VATICAN CITY: The pope’s suggestion that Muslims are not doing enough to counter terrorism may increase tensions between the West and Islam, but it reflects sincere concern in the church over the issue, Vatican experts said Monday.
In what church watchers described as a significant toughening of his tone, the pontiff has called on Muslim political, religious and intellectual leaders worldwide to “clearly” speak out in condemnation of those who kill in the name of Islam.
He did so at the risk of offending those in the Muslim world who feel they have done exactly that. And also those who say Western leaders fuel militancy through support for Israel, military interventions in Muslim countries and mistreatment of believers in their societies.
The pope’s appeal came Sunday evening as he returned from a three-day trip to Turkey.
While in Turkey, the 77-year-old Francis was lectured by President Recep Tayyip Erdogan over the role of what he described as rising anti-Muslim prejudice in Western states in helping to foment the militancy that has given rise to the jihadi group ISIS in Iraq and Syria.
“People are being labeled as conservative, intolerant and violent just because of their faith,” Erdogan said, accusing the media and politicians of reinforcing racist and discriminatory perceptions.
On the eve of the pope’s arrival, the Turkish leader, long accused of eroding the secular nature of his country, had delivered an extraordinary speech suggesting “foreigners” loved to exploit and divide Muslims.
“Believe me, they don’t like us. They appear to be our friends, but they want to see us die, see our children die.”
The pope’s comments were in response to a question about the Islamophobia issue Erdogan raised.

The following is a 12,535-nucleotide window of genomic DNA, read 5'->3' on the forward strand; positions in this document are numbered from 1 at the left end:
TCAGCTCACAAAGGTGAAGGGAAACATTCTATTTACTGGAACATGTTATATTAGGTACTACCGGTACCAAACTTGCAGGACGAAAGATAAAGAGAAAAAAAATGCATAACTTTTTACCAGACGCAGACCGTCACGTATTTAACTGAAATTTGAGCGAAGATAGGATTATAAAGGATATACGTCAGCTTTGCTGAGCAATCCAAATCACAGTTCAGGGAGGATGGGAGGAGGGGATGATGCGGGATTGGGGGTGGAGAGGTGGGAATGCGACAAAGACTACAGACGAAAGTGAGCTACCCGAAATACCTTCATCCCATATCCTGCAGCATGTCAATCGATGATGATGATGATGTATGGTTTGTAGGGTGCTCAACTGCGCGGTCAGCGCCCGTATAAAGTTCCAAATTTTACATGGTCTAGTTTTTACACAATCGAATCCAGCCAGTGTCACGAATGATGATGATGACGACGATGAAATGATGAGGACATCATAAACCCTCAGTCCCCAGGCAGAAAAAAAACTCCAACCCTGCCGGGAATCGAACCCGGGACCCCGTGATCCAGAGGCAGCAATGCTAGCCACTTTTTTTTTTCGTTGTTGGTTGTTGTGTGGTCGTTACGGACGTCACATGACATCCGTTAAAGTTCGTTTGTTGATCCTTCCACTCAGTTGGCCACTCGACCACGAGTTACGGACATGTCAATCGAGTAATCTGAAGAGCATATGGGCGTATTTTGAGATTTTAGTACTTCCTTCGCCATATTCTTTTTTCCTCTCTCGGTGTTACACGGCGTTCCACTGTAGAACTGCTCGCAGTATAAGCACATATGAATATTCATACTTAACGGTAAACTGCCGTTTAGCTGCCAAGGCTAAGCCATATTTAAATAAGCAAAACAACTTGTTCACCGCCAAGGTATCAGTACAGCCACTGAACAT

Responding at length, it was notable that the pope, given his frequent statements on the plight of migrants to Europe, declined to acknowledge any problem with the treatment of Muslims in the West, according to a prominent American Vatican expert.
“He had the opportunity to take the deal and he really didn’t,” said John Allen, associate editor at Crux, the Boston Globe’s specialist news service on Catholic issues.
“Other popes, including John Paul II after Sept. 11 and Benedict XVI, have said similar things but it was the first time that Francis has been this clear in pointing a finger at leaders of the Muslim world and said ‘you have to do something,’”Allen added:
Francois Bousquet, a Rome-based theologian, said the pope’s comments reflected the thinking of his inner circle on the rise of ISIS, whose militants stand accused of driving Christian and other non-Muslim minorities out of Iraq and Syria.
“If interfaith dialogue is serious, it has to turn into action when inhuman things happen,” Bousquet said.
He played down predictions of an angry Muslim reaction to Francis’ comments along the lines of the furor that erupted when his predecessor Benedict appeared to link Islam to violence.
“The pope is not judging, looking down on or lecturing anyone,” Bousquet said.
“That is not his tone, it is recalling that we have to live together.”
Allen added: “There is always a tension in the Vatican between the diplomatic side and what you could call a more prophetic side who say ‘people are getting killed here, and some of them are our people – we can’t be soft about this.’”
“There’s also a view that there is a struggle for the soul of Islam going on right now and they are trying to figure out how to ensure the right side wins.
“What we are seeing here is Francis coming down on the side of the argument that you have got to almost shame them [moderates] into acting,” Allen said.
Valentino Cottini, the head of the Pontifical Institute for Arab and Islamic Studies, suggested Francis was essentially appealing to ordinary Muslims, in the absence of a religious hierarchy with the kind of influence the Vatican has over its global flock.
“There have already been many condemnations but the issue is who are the opinion makers in the Islamic world,” Cottini said. “What type of Islam is driven by the mass media and social networks?” he said.